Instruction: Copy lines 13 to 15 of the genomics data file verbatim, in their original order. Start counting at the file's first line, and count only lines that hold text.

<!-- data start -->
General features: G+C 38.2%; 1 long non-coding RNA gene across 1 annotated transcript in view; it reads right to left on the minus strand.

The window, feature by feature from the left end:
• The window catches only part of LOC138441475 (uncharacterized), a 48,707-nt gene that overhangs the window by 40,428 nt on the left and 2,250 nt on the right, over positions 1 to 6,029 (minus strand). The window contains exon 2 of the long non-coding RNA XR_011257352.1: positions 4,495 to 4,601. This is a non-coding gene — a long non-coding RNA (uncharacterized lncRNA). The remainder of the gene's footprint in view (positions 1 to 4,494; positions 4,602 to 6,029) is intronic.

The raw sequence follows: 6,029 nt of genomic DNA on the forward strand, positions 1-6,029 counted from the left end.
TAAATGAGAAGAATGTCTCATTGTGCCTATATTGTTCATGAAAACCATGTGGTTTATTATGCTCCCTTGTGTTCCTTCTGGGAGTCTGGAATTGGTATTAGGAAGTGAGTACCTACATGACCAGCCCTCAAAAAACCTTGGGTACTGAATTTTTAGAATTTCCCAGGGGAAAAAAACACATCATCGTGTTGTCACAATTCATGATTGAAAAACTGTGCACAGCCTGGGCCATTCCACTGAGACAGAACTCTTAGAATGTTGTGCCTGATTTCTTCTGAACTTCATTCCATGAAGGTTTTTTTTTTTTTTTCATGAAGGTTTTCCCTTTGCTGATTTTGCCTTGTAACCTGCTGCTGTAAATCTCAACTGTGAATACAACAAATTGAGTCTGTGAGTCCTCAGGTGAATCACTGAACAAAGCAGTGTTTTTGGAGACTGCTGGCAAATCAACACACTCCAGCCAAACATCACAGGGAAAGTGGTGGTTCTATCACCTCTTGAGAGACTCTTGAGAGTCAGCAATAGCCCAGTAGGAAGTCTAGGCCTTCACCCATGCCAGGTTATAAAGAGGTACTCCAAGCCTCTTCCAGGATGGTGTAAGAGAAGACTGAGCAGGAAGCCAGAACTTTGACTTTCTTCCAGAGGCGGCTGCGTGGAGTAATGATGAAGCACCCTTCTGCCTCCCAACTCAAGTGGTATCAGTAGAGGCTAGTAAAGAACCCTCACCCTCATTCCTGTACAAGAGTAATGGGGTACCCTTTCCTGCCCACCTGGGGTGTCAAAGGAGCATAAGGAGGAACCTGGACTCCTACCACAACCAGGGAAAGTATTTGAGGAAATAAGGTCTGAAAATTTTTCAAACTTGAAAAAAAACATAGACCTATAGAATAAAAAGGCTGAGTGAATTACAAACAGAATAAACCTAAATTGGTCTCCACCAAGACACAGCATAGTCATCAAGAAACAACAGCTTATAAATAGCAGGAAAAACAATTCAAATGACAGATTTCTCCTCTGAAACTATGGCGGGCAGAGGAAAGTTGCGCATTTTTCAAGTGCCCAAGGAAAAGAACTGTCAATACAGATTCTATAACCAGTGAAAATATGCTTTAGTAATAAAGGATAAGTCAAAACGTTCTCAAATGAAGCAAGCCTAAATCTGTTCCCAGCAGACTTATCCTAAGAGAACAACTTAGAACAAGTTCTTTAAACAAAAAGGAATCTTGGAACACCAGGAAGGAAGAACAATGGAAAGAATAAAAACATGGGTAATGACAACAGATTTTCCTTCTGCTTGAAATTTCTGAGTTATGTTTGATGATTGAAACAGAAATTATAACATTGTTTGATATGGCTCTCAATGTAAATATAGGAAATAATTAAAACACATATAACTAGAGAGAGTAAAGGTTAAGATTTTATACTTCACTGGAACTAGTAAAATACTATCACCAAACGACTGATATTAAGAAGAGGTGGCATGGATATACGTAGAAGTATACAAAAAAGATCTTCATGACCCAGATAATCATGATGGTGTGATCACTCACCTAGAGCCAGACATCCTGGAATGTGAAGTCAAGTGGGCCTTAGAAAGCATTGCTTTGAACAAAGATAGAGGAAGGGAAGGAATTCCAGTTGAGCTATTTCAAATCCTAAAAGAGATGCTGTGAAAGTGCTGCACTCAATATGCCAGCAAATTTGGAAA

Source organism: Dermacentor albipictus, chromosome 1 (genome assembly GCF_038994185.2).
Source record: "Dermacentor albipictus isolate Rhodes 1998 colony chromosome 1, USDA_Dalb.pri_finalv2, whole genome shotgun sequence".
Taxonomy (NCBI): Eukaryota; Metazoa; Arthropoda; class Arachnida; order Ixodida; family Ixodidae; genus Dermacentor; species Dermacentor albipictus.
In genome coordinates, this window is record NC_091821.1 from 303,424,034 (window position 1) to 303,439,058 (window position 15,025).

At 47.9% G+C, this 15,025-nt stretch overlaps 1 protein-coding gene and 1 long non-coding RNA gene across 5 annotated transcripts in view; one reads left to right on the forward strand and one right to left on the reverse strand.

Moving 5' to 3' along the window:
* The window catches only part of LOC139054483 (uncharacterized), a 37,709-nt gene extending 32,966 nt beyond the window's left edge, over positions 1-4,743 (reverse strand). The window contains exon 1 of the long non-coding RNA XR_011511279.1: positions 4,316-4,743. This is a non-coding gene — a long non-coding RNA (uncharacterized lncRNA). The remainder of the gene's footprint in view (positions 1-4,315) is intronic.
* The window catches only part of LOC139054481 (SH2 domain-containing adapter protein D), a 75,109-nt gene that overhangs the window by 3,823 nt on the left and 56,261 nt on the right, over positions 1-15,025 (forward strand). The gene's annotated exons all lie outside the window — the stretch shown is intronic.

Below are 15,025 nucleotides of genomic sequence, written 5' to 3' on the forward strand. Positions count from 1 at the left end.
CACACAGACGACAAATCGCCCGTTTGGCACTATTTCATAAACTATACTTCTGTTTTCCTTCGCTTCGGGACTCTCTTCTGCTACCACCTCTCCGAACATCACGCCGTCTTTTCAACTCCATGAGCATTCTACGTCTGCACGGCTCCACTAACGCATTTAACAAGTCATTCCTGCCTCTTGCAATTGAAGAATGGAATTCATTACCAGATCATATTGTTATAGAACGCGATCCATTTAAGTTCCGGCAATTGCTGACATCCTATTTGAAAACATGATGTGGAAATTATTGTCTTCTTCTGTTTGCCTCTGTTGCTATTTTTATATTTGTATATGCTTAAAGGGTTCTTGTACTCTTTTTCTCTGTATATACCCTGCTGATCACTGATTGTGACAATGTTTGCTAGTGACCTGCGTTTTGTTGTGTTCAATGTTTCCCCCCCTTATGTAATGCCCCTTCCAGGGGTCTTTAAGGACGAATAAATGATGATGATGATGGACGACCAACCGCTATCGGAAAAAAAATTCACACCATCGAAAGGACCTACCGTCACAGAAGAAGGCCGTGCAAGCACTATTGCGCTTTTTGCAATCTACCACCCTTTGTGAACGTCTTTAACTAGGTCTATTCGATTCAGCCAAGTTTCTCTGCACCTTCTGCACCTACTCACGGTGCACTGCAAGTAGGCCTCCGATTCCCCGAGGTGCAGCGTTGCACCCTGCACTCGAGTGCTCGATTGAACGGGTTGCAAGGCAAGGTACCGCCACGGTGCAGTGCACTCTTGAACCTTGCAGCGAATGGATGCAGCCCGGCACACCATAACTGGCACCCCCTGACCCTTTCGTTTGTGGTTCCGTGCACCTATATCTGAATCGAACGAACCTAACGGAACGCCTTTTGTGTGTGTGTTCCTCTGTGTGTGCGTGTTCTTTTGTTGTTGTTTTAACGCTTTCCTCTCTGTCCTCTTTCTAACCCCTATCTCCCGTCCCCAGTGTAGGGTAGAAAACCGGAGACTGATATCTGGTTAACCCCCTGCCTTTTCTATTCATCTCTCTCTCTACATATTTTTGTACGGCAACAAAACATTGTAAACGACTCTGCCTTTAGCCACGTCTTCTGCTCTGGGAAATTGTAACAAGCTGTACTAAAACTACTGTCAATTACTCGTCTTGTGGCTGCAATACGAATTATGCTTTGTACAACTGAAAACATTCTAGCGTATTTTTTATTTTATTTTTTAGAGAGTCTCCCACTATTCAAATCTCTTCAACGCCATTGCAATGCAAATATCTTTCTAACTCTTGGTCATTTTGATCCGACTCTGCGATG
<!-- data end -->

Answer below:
* The window catches only part of LOC139054481 (SH2 domain-containing adapter protein D), a 75,109-nt gene that overhangs the window by 3,823 nt on the left and 56,261 nt on the right, over positions 1-15,025 (forward strand). The gene's annotated exons all lie outside the window — the stretch shown is intronic.

Below are 15,025 nucleotides of genomic sequence, written 5' to 3' on the forward strand. Positions count from 1 at the left end.
CACACAGACGACAAATCGCCCGTTTGGCACTATTTCATAAACTATACTTCTGTTTTCCTTCGCTTCGGGACTCTCTTCTGCTACCACCTCTCCGAACATCACGCCGTCTTTTCAACTCCATGAGCATTCTACGTCTGCACGGCTCCACTAACGCATTTAACAAGTCATTCCTGCCTCTTGCAATTGAAGAATGGAATTCATTACCAGATCATATTGTTATAGAACGCGATCCATTTAAGTTCCGGCAATTGCTGACATCCTATTTGAAAACATGATGTGGAAATTATTGTCTTCTTCTGTTTGCCTCTGTTGCTATTTTTATATTTGTATATGCTTAAAGGGTTCTTGTACTCTTTTTCTCTGTATATACCCTGCTGATCACTGATTGTGACAATGTTTGCTAGTGACCTGCGTTTTGTTGTGTTCAATGTTTCCCCCCCTTATGTAATGCCCCTTCCAGGGGTCTTTAAGGACGAATAAATGATGATGATGATGGACGACCAACCGCTATCGGAAAAAAAATTCACACCATCGAAAGGACCTACCGTCACAGAAGAAGGCCGTGCAAGCACTATTGCGCTTTTTGCAATCTACCACCCTTTGTGAACGTCTTTAACTAGGTCTATTCGATTCAGCCAAGTTTCTCTGCACCTTCTGCACCTACTCACGGTGCACTGCAAGTAGGCCTCCGATTCCCCGAGGTGCAGCGTTGCACCCTGCACTCGAGTGCTCGATTGAACGGGTTGCAAGGCAAGGTACCGCCACGGTGCAGTGCACTCTTGAACCTTGCAGCGAATGGATGCAGCCCGGCACACCATAACTGGCACCCCCTGACCCTTTCGTTTGTGGTTCCGTGCACCTATATCTGAATCGAACGAACCTAACGGAACGCCTTTTGTGTGTGTGTTCCTCTGTGTGTGCGTGTTCTTTTGTTGTTGTTTTAACGCTTTCCTCTCTGTCCTCTTTCTAACCCCTATCTCCCGTCCCCAGTGTAGGGTAGAAAACCGGAGACTGATATCTGGTTAACCCCCTGCCTTTTCTATTCATCTCTCTCTCTACATATTTTTGTACGGCAACAAAACATTGTAAACGACTCTGCCTTTAGCCACGTCTTCTGCTCTGGGAAATTGTAACAAGCTGTACTAAAACTACTGTCAATTACTCGTCTTGTGGCTGCAATACGAATTATGCTTTGTACAACTGAAAACATTCTAGCGTATTTTTTATTTTATTTTTTAGAGAGTCTCCCACTATTCAAATCTCTTCAACGCCATTGCAATGCAAATATCTTTCTAACTCTTGGTCATTTTGATCCGACTCTGCGATG